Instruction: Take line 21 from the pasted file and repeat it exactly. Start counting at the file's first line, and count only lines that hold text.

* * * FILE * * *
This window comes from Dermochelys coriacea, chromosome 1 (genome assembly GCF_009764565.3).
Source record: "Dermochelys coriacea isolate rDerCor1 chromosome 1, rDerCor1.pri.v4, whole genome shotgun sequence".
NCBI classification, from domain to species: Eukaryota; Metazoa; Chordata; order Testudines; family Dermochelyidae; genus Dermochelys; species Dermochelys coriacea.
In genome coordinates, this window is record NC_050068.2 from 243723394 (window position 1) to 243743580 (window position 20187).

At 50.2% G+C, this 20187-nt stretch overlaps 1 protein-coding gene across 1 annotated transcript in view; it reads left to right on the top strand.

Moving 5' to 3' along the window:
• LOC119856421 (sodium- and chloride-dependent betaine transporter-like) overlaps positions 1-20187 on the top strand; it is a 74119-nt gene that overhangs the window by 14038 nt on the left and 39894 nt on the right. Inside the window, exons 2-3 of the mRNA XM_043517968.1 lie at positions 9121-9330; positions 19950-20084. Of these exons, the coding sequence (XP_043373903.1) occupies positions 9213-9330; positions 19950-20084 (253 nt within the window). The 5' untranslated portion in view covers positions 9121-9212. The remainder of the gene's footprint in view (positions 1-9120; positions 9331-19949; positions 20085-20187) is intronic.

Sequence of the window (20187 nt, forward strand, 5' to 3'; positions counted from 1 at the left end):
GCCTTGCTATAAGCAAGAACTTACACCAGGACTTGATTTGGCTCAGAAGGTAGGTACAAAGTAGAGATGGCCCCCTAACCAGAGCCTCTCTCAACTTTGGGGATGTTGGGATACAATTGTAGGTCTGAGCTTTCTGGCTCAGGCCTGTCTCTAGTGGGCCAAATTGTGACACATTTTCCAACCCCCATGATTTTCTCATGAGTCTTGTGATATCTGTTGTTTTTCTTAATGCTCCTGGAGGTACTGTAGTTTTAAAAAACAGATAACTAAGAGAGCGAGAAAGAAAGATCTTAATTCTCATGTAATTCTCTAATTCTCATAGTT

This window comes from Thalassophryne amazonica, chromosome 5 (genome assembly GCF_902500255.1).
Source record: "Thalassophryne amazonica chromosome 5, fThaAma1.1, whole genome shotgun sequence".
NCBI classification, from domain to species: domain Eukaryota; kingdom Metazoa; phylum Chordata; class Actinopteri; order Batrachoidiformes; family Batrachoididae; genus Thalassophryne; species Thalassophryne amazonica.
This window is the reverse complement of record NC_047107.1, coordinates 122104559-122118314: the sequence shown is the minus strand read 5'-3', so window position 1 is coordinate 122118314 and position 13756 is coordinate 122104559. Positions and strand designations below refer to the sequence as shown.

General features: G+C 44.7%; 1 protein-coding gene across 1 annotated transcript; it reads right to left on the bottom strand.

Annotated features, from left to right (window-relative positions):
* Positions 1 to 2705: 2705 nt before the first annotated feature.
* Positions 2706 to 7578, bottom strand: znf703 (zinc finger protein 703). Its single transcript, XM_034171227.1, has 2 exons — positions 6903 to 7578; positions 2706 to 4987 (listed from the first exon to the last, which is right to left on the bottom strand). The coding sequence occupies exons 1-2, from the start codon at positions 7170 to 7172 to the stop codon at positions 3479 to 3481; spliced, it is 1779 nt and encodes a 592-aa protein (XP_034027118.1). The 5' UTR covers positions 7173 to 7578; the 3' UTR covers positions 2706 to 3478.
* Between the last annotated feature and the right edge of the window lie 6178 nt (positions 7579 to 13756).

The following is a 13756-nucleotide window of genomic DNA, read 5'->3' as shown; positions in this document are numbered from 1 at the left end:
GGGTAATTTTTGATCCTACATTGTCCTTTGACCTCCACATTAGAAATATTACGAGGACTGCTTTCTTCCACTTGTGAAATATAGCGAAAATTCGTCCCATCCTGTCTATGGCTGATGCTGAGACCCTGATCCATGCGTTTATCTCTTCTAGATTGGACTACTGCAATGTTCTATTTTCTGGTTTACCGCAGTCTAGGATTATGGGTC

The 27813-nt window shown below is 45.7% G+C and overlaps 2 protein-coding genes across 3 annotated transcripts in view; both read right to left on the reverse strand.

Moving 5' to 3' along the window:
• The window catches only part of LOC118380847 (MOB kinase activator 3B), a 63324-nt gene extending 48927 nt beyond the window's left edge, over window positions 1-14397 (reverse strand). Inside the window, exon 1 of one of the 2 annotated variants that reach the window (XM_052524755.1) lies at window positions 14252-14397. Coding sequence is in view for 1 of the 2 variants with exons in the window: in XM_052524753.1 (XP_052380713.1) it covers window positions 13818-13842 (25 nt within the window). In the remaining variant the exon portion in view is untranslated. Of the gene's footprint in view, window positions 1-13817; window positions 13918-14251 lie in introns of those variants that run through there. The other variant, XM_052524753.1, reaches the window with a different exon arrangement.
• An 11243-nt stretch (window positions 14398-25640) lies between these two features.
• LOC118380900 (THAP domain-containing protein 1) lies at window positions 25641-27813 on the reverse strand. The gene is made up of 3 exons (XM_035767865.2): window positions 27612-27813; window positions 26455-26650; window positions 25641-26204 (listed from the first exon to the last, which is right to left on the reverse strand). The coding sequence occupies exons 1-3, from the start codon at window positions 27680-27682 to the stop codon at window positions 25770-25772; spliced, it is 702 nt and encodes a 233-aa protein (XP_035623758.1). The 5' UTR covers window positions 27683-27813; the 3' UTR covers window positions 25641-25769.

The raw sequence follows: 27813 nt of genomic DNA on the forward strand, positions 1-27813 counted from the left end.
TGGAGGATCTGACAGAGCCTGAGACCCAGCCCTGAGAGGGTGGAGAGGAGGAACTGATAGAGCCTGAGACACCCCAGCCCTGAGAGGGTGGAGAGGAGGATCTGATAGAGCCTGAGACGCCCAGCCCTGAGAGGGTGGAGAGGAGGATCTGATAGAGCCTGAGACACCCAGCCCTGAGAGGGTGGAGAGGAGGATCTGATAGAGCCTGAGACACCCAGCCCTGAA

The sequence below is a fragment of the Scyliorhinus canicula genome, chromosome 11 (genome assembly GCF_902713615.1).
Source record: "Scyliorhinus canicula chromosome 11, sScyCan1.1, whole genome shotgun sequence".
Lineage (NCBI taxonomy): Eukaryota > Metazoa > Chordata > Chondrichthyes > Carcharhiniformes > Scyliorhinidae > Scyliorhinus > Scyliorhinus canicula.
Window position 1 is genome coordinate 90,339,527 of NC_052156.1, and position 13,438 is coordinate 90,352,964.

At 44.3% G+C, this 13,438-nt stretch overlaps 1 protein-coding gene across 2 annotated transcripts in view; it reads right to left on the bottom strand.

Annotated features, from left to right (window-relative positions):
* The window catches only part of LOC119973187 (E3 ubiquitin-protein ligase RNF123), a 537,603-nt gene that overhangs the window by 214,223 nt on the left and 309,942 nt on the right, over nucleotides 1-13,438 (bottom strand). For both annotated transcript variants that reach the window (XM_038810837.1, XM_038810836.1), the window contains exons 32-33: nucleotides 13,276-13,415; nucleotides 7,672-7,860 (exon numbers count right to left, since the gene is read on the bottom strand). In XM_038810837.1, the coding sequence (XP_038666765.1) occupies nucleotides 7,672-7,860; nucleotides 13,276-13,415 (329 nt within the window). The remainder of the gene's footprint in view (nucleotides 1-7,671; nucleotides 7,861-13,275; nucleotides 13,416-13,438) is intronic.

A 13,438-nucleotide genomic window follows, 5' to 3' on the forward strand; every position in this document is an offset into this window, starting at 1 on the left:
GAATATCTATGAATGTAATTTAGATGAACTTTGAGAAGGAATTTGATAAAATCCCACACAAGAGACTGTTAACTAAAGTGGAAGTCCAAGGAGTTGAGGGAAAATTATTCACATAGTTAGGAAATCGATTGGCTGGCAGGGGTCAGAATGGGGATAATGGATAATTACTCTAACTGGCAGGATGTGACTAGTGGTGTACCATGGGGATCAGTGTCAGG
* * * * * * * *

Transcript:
The 27813-nt window shown below is 45.7% G+C and overlaps 2 protein-coding genes across 3 annotated transcripts in view; both read right to left on the reverse strand.